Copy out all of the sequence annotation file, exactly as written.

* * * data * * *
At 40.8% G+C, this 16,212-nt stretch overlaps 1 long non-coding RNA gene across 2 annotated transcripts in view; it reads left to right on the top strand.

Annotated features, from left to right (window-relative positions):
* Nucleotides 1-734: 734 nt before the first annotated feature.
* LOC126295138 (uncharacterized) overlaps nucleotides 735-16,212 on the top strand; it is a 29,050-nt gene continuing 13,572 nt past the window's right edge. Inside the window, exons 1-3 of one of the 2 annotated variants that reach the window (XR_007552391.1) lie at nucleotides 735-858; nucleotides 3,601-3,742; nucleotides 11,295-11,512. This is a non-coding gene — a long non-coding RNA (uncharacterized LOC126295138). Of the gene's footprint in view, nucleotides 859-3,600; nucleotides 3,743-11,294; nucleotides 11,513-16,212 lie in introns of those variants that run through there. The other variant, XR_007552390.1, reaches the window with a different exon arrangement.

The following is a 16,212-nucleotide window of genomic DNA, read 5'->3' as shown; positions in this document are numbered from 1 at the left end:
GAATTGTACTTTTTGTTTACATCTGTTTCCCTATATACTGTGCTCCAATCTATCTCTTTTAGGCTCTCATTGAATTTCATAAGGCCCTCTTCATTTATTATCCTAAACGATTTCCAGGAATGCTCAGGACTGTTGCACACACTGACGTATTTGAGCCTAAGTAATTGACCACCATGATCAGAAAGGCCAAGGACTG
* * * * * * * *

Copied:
At 40.8% G+C, this 16,212-nt stretch overlaps 1 long non-coding RNA gene across 2 annotated transcripts in view; it reads left to right on the top strand.

Annotated features, from left to right (window-relative positions):
* Nucleotides 1-734: 734 nt before the first annotated feature.
* LOC126295138 (uncharacterized) overlaps nucleotides 735-16,212 on the top strand; it is a 29,050-nt gene continuing 13,572 nt past the window's right edge. Inside the window, exons 1-3 of one of the 2 annotated variants that reach the window (XR_007552391.1) lie at nucleotides 735-858; nucleotides 3,601-3,742; nucleotides 11,295-11,512. This is a non-coding gene — a long non-coding RNA (uncharacterized LOC126295138). Of the gene's footprint in view, nucleotides 859-3,600; nucleotides 3,743-11,294; nucleotides 11,513-16,212 lie in introns of those variants that run through there. The other variant, XR_007552390.1, reaches the window with a different exon arrangement.

The following is a 16,212-nucleotide window of genomic DNA, read 5'->3' as shown; positions in this document are numbered from 1 at the left end:
GAATTGTACTTTTTGTTTACATCTGTTTCCCTATATACTGTGCTCCAATCTATCTCTTTTAGGCTCTCATTGAATTTCATAAGGCCCTCTTCATTTATTATCCTAAACGATTTCCAGGAATGCTCAGGACTGTTGCACACACTGACGTATTTGAGCCTAAGTAATTGACCACCATGATCAGAAAGGCCAAGGACTG